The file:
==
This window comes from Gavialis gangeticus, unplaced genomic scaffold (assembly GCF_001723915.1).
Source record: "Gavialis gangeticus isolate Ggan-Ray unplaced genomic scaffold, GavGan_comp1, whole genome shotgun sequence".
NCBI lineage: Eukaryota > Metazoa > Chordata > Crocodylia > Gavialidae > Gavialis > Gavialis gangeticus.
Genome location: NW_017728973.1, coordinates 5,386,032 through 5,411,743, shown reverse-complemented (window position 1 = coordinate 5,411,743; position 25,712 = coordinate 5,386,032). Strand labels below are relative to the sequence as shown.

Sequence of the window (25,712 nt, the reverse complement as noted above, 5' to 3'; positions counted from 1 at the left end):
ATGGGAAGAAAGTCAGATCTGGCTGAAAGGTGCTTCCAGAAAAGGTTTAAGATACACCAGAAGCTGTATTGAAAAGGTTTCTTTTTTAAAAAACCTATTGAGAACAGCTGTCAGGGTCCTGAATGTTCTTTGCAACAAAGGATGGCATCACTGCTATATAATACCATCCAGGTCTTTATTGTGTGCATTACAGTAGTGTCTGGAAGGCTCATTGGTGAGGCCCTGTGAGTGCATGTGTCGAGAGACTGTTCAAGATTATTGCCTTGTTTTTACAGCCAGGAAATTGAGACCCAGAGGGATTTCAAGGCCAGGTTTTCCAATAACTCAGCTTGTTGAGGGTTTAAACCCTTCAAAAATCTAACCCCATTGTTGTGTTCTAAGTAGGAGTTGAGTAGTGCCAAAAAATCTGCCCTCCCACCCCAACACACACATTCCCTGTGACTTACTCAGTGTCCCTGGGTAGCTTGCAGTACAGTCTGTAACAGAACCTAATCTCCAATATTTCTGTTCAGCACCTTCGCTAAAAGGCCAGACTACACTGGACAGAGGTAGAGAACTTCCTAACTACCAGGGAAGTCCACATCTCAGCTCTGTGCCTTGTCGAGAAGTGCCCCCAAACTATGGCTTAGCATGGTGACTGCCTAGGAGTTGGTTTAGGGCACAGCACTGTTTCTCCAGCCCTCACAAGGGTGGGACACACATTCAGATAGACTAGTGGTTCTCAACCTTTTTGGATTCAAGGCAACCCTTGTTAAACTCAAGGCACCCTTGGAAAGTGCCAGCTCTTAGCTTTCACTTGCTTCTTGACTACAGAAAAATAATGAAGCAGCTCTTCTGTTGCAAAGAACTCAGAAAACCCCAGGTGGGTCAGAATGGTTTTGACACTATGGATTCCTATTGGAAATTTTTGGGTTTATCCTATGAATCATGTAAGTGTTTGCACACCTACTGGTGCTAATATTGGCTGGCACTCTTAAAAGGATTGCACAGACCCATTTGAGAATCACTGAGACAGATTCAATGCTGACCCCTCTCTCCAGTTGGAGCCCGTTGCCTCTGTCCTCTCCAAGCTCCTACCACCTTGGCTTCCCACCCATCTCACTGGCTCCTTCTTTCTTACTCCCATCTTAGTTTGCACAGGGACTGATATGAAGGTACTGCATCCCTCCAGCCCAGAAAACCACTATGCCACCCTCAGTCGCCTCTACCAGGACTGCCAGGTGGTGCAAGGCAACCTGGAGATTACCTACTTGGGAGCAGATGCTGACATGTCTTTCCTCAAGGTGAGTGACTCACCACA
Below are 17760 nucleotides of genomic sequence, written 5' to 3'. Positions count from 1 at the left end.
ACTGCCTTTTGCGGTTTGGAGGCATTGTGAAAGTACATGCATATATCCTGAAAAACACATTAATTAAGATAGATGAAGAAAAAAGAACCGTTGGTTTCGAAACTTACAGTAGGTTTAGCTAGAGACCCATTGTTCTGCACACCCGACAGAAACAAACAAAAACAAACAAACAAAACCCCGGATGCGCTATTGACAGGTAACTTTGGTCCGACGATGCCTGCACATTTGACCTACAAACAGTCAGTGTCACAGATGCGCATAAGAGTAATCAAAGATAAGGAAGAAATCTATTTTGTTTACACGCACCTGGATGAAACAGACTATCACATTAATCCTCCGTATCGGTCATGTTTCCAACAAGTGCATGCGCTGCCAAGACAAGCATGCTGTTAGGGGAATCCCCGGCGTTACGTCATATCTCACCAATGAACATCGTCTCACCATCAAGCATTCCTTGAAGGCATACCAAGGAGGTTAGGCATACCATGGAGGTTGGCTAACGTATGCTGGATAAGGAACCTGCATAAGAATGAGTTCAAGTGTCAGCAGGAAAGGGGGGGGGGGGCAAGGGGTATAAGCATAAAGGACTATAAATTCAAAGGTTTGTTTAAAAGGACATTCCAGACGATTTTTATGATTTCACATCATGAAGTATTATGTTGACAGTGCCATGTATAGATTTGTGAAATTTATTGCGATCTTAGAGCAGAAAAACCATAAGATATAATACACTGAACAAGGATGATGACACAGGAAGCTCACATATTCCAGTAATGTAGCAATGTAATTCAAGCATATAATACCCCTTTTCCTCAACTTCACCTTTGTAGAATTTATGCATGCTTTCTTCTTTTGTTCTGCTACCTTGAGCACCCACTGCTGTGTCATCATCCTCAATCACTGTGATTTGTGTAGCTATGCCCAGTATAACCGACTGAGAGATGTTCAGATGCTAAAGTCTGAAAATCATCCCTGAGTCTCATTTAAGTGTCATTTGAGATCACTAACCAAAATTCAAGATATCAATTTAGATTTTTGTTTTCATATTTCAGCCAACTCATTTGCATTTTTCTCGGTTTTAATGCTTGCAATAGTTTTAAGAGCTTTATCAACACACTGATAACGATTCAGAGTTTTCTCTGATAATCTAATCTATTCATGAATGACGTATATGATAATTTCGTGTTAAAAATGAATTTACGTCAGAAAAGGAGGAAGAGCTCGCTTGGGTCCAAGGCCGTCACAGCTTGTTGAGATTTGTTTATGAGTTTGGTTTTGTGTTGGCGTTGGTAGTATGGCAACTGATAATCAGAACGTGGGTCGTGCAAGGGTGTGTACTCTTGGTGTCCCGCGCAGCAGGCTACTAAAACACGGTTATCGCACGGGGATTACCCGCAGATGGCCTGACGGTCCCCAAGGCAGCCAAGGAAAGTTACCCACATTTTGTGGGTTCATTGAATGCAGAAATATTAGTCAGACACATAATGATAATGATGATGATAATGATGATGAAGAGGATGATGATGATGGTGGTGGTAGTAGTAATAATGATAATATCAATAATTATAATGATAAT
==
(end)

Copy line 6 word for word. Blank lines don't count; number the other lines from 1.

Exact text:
ATGGGAAGAAAGTCAGATCTGGCTGAAAGGTGCTTCCAGAAAAGGTTTAAGATACACCAGAAGCTGTATTGAAAAGGTTTCTTTTTTAAAAAACCTATTGAGAACAGCTGTCAGGGTCCTGAATGTTCTTTGCAACAAAGGATGGCATCACTGCTATATAATACCATCCAGGTCTTTATTGTGTGCATTACAGTAGTGTCTGGAAGGCTCATTGGTGAGGCCCTGTGAGTGCATGTGTCGAGAGACTGTTCAAGATTATTGCCTTGTTTTTACAGCCAGGAAATTGAGACCCAGAGGGATTTCAAGGCCAGGTTTTCCAATAACTCAGCTTGTTGAGGGTTTAAACCCTTCAAAAATCTAACCCCATTGTTGTGTTCTAAGTAGGAGTTGAGTAGTGCCAAAAAATCTGCCCTCCCACCCCAACACACACATTCCCTGTGACTTACTCAGTGTCCCTGGGTAGCTTGCAGTACAGTCTGTAACAGAACCTAATCTCCAATATTTCTGTTCAGCACCTTCGCTAAAAGGCCAGACTACACTGGACAGAGGTAGAGAACTTCCTAACTACCAGGGAAGTCCACATCTCAGCTCTGTGCCTTGTCGAGAAGTGCCCCCAAACTATGGCTTAGCATGGTGACTGCCTAGGAGTTGGTTTAGGGCACAGCACTGTTTCTCCAGCCCTCACAAGGGTGGGACACACATTCAGATAGACTAGTGGTTCTCAACCTTTTTGGATTCAAGGCAACCCTTGTTAAACTCAAGGCACCCTTGGAAAGTGCCAGCTCTTAGCTTTCACTTGCTTCTTGACTACAGAAAAATAATGAAGCAGCTCTTCTGTTGCAAAGAACTCAGAAAACCCCAGGTGGGTCAGAATGGTTTTGACACTATGGATTCCTATTGGAAATTTTTGGGTTTATCCTATGAATCATGTAAGTGTTTGCACACCTACTGGTGCTAATATTGGCTGGCACTCTTAAAAGGATTGCACAGACCCATTTGAGAATCACTGAGACAGATTCAATGCTGACCCCTCTCTCCAGTTGGAGCCCGTTGCCTCTGTCCTCTCCAAGCTCCTACCACCTTGGCTTCCCACCCATCTCACTGGCTCCTTCTTTCTTACTCCCATCTTAGTTTGCACAGGGACTGATATGAAGGTACTGCATCCCTCCAGCCCAGAAAACCACTATGCCACCCTCAGTCGCCTCTACCAGGACTGCCAGGTGGTGCAAGGCAACCTGGAGATTACCTACTTGGGAGCAGATGCTGACATGTCTTTCCTCAAGGTGAGTGACTCACCACA